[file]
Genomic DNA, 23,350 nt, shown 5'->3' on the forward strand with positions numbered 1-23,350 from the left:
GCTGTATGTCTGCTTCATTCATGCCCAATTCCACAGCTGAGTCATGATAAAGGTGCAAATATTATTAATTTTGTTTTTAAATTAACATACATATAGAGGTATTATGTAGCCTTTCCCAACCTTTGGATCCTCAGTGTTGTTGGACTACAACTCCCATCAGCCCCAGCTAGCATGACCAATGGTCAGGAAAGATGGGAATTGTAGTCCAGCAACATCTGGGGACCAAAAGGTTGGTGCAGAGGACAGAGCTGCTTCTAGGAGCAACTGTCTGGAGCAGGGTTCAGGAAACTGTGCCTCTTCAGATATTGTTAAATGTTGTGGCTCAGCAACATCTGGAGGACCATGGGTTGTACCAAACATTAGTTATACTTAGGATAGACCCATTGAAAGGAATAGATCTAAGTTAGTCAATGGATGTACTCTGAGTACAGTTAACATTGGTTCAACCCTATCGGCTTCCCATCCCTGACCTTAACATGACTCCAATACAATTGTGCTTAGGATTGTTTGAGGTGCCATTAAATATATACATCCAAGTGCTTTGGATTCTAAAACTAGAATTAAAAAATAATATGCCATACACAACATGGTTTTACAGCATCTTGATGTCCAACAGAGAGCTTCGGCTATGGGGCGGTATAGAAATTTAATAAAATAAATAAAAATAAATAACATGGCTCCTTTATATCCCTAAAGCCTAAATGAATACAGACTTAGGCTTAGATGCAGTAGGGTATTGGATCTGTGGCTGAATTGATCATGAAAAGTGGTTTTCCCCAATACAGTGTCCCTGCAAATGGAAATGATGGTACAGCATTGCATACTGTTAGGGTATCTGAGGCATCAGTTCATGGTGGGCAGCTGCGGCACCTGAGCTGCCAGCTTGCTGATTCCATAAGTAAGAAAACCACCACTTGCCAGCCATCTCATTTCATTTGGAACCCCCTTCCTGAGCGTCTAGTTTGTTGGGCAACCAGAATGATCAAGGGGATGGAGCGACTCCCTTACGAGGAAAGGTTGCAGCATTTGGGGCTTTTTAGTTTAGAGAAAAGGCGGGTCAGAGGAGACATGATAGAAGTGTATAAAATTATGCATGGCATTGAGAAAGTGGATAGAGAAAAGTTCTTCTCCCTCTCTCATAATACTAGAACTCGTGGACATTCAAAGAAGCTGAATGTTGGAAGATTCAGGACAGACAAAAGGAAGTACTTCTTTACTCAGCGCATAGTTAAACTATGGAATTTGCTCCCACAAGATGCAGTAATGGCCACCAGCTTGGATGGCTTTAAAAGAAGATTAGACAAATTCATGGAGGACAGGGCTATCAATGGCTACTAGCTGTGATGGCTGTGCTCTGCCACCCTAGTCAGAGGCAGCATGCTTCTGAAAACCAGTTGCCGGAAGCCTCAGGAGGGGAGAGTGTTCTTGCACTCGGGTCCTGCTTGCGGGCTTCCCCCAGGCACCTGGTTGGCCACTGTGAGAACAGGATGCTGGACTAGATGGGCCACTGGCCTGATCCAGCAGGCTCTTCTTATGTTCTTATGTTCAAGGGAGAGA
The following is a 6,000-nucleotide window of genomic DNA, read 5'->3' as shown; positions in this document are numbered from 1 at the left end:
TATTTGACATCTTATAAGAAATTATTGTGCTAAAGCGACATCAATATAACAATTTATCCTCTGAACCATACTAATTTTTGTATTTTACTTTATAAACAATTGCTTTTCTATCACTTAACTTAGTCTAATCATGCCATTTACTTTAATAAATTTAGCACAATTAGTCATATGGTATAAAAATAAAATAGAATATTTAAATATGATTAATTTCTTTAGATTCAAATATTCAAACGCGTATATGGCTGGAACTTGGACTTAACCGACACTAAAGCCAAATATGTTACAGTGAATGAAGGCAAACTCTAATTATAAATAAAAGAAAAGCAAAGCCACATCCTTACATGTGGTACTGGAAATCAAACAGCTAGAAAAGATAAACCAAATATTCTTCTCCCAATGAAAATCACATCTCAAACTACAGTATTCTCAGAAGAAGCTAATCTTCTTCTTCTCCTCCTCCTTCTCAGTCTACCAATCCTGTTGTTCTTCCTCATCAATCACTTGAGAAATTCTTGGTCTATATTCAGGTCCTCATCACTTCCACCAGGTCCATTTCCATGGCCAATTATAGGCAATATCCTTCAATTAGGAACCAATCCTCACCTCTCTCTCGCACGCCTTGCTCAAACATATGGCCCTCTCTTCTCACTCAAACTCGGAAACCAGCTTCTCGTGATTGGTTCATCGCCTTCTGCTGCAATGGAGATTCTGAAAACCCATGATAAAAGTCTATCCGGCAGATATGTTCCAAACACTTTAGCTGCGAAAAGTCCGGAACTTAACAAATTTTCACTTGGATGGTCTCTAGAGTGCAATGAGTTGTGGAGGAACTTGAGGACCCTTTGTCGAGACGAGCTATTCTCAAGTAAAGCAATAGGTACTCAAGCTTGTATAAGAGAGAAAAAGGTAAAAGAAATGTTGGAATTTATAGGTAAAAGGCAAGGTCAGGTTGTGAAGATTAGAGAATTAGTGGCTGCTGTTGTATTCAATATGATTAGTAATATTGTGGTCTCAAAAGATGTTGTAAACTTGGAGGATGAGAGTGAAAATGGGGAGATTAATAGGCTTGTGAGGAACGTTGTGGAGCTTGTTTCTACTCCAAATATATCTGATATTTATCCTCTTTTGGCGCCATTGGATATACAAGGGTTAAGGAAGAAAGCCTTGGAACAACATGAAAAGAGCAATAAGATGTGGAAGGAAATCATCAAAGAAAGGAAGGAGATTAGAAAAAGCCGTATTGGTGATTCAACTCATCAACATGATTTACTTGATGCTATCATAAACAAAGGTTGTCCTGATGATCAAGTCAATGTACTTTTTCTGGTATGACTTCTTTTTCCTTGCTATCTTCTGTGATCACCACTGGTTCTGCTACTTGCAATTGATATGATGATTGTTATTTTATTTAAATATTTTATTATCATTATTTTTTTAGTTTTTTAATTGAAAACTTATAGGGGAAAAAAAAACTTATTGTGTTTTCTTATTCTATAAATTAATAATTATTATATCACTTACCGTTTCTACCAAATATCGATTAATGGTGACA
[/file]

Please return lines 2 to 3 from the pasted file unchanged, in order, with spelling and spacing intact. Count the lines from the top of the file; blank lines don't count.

GCTGTATGTCTGCTTCATTCATGCCCAATTCCACAGCTGAGTCATGATAAAGGTGCAAATATTATTAATTTTGTTTTTAAATTAACATACATATAGAGGTATTATGTAGCCTTTCCCAACCTTTGGATCCTCAGTGTTGTTGGACTACAACTCCCATCAGCCCCAGCTAGCATGACCAATGGTCAGGAAAGATGGGAATTGTAGTCCAGCAACATCTGGGGACCAAAAGGTTGGTGCAGAGGACAGAGCTGCTTCTAGGAGCAACTGTCTGGAGCAGGGTTCAGGAAACTGTGCCTCTTCAGATATTGTTAAATGTTGTGGCTCAGCAACATCTGGAGGACCATGGGTTGTACCAAACATTAGTTATACTTAGGATAGACCCATTGAAAGGAATAGATCTAAGTTAGTCAATGGATGTACTCTGAGTACAGTTAACATTGGTTCAACCCTATCGGCTTCCCATCCCTGACCTTAACATGACTCCAATACAATTGTGCTTAGGATTGTTTGAGGTGCCATTAAATATATACATCCAAGTGCTTTGGATTCTAAAACTAGAATTAAAAAATAATATGCCATACACAACATGGTTTTACAGCATCTTGATGTCCAACAGAGAGCTTCGGCTATGGGGCGGTATAGAAATTTAATAAAATAAATAAAAATAAATAACATGGCTCCTTTATATCCCTAAAGCCTAAATGAATACAGACTTAGGCTTAGATGCAGTAGGGTATTGGATCTGTGGCTGAATTGATCATGAAAAGTGGTTTTCCCCAATACAGTGTCCCTGCAAATGGAAATGATGGTACAGCATTGCATACTGTTAGGGTATCTGAGGCATCAGTTCATGGTGGGCAGCTGCGGCACCTGAGCTGCCAGCTTGCTGATTCCATAAGTAAGAAAACCACCACTTGCCAGCCATCTCATTTCATTTGGAACCCCCTTCCTGAGCGTCTAGTTTGTTGGGCAACCAGAATGATCAAGGGGATGGAGCGACTCCCTTACGAGGAAAGGTTGCAGCATTTGGGGCTTTTTAGTTTAGAGAAAAGGCGGGTCAGAGGAGACATGATAGAAGTGTATAAAATTATGCATGGCATTGAGAAAGTGGATAGAGAAAAGTTCTTCTCCCTCTCTCATAATACTAGAACTCGTGGACATTCAAAGAAGCTGAATGTTGGAAGATTCAGGACAGACAAAAGGAAGTACTTCTTTACTCAGCGCATAGTTAAACTATGGAATTTGCTCCCACAAGATGCAGTAATGGCCACCAGCTTGGATGGCTTTAAAAGAAGATTAGACAAATTCATGGAGGACAGGGCTATCAATGGCTACTAGCTGTGATGGCTGTGCTCTGCCACCCTAGTCAGAGGCAGCATGCTTCTGAAAACCAGTTGCCGGAAGCCTCAGGAGGGGAGAGTGTTCTTGCACTCGGGTCCTGCTTGCGGGCTTCCCCCAGGCACCTGGTTGGCCACTGTGAGAACAGGATGCTGGACTAGATGGGCCACTGGCCTGATCCAGCAGGCTCTTCTTATGTTCTTATGTTCAAGGGAGAGA
The following is a 6,000-nucleotide window of genomic DNA, read 5'->3' as shown; positions in this document are numbered from 1 at the left end: